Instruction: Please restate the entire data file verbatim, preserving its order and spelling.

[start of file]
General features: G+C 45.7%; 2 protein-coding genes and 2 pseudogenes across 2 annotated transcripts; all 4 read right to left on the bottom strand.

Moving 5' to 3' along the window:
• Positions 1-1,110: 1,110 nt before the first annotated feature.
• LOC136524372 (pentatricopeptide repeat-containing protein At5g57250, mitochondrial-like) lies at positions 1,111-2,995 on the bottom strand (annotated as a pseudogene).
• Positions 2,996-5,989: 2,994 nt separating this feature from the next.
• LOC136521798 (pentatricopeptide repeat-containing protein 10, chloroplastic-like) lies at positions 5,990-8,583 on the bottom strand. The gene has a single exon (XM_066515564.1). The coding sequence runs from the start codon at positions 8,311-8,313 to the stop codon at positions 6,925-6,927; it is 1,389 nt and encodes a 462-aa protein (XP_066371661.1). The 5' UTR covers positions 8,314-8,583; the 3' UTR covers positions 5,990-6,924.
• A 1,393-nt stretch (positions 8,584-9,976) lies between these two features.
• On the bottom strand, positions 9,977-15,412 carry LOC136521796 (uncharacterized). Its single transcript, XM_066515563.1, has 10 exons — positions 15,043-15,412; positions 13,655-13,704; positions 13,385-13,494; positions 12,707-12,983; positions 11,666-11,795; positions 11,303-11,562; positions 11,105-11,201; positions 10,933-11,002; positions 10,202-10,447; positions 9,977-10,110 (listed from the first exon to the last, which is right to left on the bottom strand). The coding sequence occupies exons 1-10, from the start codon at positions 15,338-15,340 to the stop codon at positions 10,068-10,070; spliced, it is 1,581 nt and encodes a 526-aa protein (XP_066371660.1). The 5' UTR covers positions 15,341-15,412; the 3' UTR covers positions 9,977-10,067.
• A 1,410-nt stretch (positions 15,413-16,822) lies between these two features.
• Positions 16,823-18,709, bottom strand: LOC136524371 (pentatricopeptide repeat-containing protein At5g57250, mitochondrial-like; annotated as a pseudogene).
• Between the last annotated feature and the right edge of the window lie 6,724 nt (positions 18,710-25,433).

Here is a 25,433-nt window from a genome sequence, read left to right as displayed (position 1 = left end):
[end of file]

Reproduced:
General features: G+C 45.7%; 2 protein-coding genes and 2 pseudogenes across 2 annotated transcripts; all 4 read right to left on the bottom strand.

Moving 5' to 3' along the window:
• Positions 1-1,110: 1,110 nt before the first annotated feature.
• LOC136524372 (pentatricopeptide repeat-containing protein At5g57250, mitochondrial-like) lies at positions 1,111-2,995 on the bottom strand (annotated as a pseudogene).
• Positions 2,996-5,989: 2,994 nt separating this feature from the next.
• LOC136521798 (pentatricopeptide repeat-containing protein 10, chloroplastic-like) lies at positions 5,990-8,583 on the bottom strand. The gene has a single exon (XM_066515564.1). The coding sequence runs from the start codon at positions 8,311-8,313 to the stop codon at positions 6,925-6,927; it is 1,389 nt and encodes a 462-aa protein (XP_066371661.1). The 5' UTR covers positions 8,314-8,583; the 3' UTR covers positions 5,990-6,924.
• A 1,393-nt stretch (positions 8,584-9,976) lies between these two features.
• On the bottom strand, positions 9,977-15,412 carry LOC136521796 (uncharacterized). Its single transcript, XM_066515563.1, has 10 exons — positions 15,043-15,412; positions 13,655-13,704; positions 13,385-13,494; positions 12,707-12,983; positions 11,666-11,795; positions 11,303-11,562; positions 11,105-11,201; positions 10,933-11,002; positions 10,202-10,447; positions 9,977-10,110 (listed from the first exon to the last, which is right to left on the bottom strand). The coding sequence occupies exons 1-10, from the start codon at positions 15,338-15,340 to the stop codon at positions 10,068-10,070; spliced, it is 1,581 nt and encodes a 526-aa protein (XP_066371660.1). The 5' UTR covers positions 15,341-15,412; the 3' UTR covers positions 9,977-10,067.
• A 1,410-nt stretch (positions 15,413-16,822) lies between these two features.
• Positions 16,823-18,709, bottom strand: LOC136524371 (pentatricopeptide repeat-containing protein At5g57250, mitochondrial-like; annotated as a pseudogene).
• Between the last annotated feature and the right edge of the window lie 6,724 nt (positions 18,710-25,433).

Here is a 25,433-nt window from a genome sequence, read left to right as displayed (position 1 = left end):